Op-ed: Independent investigation needed into Kwantlen payments

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by David Eby, New Democrat advanced education critic

When New Democrats received a brown paper envelope full of allegations that big bonuses were being paid to the best paid executives at Kwantlen Polytechnic University using money that was intended for student programs, we were skeptical.

When we were given evidence that appeared to show the current minister of advanced education, Amrik Virk, who used to be chair of Kwantlen’s human resource committee, could be involved in these allegations, we were very concerned. After all, Mr. Virk is now responsible for ensuring post-secondary institutions, like Kwantlen, follow the rules.

We know that there are rules in place about the maximum amount that university and college presidents and other executives at our public education institutions can be paid. The cap on the president’s salary at Kwantlen, for example, is $225,000 a year. That’s already much more than most British Columbians get paid.

Why would anybody try to break the rules to pay him more? And surely even if someone tried to pay him more, the government would have found out and stopped it from happening. The emails we were provided, if they are genuine, provide compelling evidence to support allegations that rules were broken in order to pay the president above the salary cap.

These e-mails we received contain another set of allegations that should also be investigated. These e-mails allege that Minister Virk and the deputy provincial chair of the B.C. Liberal Party, Gordon Schoberg, who is the chair of the Kwantlen board, discussed taking $100,000 from the student scholarship foundation at Kwantlen. They are alleged to have wanted to hand that money over to a new Kwantlen president. That would be an extra $100,000 in addition to the $225,000 the president was already going to earn.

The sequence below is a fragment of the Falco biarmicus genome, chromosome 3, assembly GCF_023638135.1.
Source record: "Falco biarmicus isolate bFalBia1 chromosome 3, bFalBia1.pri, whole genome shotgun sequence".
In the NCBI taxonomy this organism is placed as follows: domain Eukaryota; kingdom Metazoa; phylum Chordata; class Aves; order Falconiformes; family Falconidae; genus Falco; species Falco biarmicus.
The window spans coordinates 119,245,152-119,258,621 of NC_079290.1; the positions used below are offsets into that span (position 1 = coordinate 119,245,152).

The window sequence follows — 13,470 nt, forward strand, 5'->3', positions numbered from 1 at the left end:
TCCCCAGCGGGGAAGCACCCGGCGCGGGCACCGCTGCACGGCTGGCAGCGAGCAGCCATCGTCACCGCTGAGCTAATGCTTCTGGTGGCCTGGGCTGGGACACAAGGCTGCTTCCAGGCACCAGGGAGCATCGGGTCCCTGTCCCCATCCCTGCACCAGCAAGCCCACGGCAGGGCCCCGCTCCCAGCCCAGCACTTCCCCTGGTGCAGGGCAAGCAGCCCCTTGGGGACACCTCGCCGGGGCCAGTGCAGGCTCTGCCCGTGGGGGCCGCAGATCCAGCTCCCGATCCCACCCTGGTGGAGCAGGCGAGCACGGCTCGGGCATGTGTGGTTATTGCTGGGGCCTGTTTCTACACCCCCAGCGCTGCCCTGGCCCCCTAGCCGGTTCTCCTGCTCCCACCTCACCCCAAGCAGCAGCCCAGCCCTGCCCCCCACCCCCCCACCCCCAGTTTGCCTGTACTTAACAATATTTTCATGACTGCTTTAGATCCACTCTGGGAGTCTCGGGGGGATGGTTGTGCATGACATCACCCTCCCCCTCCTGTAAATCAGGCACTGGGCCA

Unfortunately, although we were once skeptical about these allegations, we’re now convinced there’s more than enough evidence to justify an independent investigation of Kwantlen. Here’s why we’ve asked the auditor general to start investigating.

After some digging, we were able to uncover two different contracts for Alan Davis, the president of Kwantlen, both signed on the same day.

One contract, the contract that was reported to the Public Sector Employers’ Council, a branch of the Ministry of Finance, is just $5 under the maximum $225,000 salary cap. That contract, signed by Minister Virk at the time he was a Kwantlen board member, explicitly says that there are no side deals or secret contracts permitted.

On the exact same day, a second contract with Mr. Davis was signed. It offered him an additional $50,000 for “such consulting services as Kwantlen may request, subject to your availability.” This contract, unlike the other contract, was marked “confidential” and never reported to the watchdog that oversees government salary rules.

Do the two separate contracts, signed on the same day, one reported and one not reported, mean that Mr. Davis improperly received an extra $50,000? That’s a question we need the auditor general to answer.

Futhermore, did the minister of advanced education seriously plan to take student scholarship money to help break provincial salary rules? Did he succeed? These are also questions that we need the auditor general to answer.

In such a case, when the reputation of a high-profile politician in the government is on the line, and the air must be cleared for thousands of alumni, students and faculty members of Kwantlen, there can be no debate that a thorough and independent investigation must take place. So why won’t Mr. Virk and the B.C. Liberals join the New Democrats in our request that the auditor general look into these allegations? Why will they not support an independent investigation?

Kwantlen is one of Canada’s finest teaching universities; their alumni are proud of the school, and their faculty are second to none. Kwantlen’s reputation deserves a complete and independent investigation that will clear the air. It’s simply wrong for the minister of advanced education not to join us in asking the auditor general to look into his actions.

The rules around how much executives at universities and colleges can be paid are there for a reason – to make sure money for students and courses isn’t directed into the pockets of executives. We all may have been skeptical at some point, but now enough information has come out that we all surely recognize the need for an independent investigation to get to the bottom of what is happening at Kwantlen.